The chairman of real estate company Ray White has said that the newly released Treasury documents on ALP housing policy vindicates the real estate sector’s position, warning that “radical policy” changes “cause more harm than good”.
Speaking after the release of confidential documents from the Treasury department on the impacts of Australian Labor Party housing policy, the chairman of property group Ray White suggested that the Labor policies — such as changes to negative gearing — could have had a dramatic impact on the market.
Brian White said: “These newly released Treasury documents further vindicate the position the real estate industry took during the last election. We all opposed the changes proposed by the Labor Party to negative gearing and capital gains tax.
“Even more important than modelling are historical trends. The only time similar changes to property taxation were previously attempted was under the Hawke government in the mid-80s, [which] resulted in a devastating effect that forced the Labor government to reverse their policy a short time later.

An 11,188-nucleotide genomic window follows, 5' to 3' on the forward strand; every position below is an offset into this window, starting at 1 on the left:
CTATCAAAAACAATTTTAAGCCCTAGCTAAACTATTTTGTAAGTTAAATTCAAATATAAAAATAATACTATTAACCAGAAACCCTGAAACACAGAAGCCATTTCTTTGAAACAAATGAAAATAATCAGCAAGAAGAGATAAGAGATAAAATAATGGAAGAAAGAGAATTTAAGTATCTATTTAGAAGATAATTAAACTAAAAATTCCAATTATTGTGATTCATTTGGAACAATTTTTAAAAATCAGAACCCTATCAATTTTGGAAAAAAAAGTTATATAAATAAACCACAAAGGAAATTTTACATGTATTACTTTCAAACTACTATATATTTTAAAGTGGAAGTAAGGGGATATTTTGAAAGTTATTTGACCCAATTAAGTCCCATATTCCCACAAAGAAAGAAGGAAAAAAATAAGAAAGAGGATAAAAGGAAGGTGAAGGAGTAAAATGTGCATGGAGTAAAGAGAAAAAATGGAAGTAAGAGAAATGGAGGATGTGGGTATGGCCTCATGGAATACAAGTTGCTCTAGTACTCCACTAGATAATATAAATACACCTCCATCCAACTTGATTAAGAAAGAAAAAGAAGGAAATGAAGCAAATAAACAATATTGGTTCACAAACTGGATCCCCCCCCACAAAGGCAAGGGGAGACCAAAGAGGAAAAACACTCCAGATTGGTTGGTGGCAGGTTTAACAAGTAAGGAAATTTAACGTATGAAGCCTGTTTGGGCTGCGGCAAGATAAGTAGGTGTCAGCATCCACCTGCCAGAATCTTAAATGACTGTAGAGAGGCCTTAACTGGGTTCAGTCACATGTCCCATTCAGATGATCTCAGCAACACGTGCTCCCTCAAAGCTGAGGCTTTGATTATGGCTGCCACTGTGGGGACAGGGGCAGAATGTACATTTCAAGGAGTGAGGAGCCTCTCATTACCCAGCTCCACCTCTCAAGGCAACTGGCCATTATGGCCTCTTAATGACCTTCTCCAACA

“It was the worst time for property owners since the credit crunch of the Whitlam era, with so many Australians significantly affected in the worst possible way.
“The outcome was so bad, Labor themselves had to revert their own decision after just 18 months.
“These changes were introduced when the property market had been quite strong, so there’s no telling how a second attempt would play out in a market that’s already softening.”
Mr White continued: “The Australian Labor Party should know better than anyone how badly these type of changes would affect our country’s economy, given this all occurred during their term of government.”
The Ray White chairman went on to state that during the election in 2016, the group estimated that more than 10 per cent of all taxpayers use negative gearing, but when property prices fall, it has an impact on the 67 per cent of Australians who own their own home, “not forgetting the 18 million Australians who have a stake in property through their super funds”.
He concluded: “What is clear is that implementing radical policies in this arena doesn’t work and causes more harm than good.
“We have to learn from previous mistakes, and that is the essence of good policy.”
[Related: Cooling property ‘good news for APRA’]
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